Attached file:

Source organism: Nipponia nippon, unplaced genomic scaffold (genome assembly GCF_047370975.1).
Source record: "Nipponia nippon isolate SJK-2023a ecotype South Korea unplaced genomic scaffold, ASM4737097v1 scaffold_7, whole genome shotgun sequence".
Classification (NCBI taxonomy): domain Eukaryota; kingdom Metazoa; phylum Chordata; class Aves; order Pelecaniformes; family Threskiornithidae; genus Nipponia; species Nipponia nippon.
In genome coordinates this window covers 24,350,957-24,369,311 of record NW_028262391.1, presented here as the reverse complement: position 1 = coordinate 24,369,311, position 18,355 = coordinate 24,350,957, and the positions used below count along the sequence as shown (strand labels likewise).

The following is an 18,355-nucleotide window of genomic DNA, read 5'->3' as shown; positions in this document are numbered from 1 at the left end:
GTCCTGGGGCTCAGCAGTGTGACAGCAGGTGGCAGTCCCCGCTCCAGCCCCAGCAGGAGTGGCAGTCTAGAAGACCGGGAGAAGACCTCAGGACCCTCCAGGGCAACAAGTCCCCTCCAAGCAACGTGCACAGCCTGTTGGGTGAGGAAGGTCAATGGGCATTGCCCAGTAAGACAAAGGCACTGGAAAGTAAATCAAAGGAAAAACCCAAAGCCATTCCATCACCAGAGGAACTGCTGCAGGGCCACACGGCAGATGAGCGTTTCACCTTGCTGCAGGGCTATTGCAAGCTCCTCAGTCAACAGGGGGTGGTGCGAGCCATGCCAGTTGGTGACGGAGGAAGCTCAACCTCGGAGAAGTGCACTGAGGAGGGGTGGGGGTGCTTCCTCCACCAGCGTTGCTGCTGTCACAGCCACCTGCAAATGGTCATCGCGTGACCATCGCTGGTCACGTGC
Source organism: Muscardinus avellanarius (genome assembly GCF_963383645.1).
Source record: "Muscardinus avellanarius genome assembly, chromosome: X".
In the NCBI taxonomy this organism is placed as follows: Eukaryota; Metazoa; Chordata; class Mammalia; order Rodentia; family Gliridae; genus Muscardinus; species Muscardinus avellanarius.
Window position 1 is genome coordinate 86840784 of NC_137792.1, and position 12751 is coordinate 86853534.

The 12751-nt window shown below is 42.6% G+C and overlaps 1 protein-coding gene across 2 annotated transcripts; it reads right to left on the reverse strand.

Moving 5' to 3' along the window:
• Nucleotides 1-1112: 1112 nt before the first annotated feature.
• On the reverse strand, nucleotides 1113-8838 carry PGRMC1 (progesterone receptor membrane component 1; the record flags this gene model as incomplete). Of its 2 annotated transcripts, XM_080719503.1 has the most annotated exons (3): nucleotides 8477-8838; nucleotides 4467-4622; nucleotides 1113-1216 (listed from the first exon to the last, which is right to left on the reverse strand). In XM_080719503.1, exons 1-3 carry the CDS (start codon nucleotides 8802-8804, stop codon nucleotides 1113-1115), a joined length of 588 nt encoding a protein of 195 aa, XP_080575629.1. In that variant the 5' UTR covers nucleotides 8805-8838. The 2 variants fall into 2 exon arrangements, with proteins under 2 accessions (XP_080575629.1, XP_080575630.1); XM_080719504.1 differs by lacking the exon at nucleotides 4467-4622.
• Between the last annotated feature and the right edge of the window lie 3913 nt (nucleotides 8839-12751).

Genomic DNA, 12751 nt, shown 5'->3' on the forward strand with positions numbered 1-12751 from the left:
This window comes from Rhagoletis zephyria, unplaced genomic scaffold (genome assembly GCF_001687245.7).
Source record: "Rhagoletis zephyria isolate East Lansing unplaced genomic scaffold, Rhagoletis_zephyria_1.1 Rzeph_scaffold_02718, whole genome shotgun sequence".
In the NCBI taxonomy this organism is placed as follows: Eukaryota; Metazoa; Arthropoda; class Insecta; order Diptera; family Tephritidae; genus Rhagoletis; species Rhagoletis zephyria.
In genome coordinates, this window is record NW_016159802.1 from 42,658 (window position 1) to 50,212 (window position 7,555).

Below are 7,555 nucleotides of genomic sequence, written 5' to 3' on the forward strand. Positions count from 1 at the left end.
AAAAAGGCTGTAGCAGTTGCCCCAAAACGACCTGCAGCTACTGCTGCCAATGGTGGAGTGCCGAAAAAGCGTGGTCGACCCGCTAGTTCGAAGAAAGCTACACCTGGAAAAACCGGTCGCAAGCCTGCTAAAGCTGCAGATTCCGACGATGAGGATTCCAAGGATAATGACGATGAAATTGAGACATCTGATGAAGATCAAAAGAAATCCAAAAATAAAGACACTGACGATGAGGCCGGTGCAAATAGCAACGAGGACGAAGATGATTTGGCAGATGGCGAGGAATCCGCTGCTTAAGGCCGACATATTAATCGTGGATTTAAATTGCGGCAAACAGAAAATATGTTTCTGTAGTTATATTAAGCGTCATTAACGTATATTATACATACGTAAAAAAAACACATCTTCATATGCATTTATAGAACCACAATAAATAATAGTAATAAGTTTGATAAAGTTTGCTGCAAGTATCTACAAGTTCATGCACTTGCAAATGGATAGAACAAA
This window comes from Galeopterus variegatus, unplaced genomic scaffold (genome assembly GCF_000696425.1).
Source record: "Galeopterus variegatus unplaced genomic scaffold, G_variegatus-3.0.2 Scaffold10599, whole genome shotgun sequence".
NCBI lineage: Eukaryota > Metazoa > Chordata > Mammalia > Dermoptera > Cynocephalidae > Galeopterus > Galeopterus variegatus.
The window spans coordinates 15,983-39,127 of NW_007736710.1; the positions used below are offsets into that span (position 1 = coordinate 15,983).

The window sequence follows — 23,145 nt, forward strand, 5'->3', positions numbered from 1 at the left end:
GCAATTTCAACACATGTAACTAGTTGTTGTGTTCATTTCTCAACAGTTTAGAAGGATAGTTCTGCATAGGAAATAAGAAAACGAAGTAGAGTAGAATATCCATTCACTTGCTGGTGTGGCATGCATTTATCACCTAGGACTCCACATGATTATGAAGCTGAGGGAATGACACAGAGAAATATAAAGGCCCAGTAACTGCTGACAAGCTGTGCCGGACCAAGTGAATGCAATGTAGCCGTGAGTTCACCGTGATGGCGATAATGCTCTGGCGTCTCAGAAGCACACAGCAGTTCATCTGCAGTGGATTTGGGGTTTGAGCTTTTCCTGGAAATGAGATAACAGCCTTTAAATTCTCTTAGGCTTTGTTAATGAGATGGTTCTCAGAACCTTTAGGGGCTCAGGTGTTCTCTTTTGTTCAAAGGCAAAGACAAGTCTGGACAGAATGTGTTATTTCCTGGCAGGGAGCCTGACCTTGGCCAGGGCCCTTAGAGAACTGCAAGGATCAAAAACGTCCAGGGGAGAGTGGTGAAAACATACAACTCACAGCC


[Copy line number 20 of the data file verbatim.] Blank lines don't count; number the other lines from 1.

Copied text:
In genome coordinates, this window is record NW_016159802.1 from 42,658 (window position 1) to 50,212 (window position 7,555).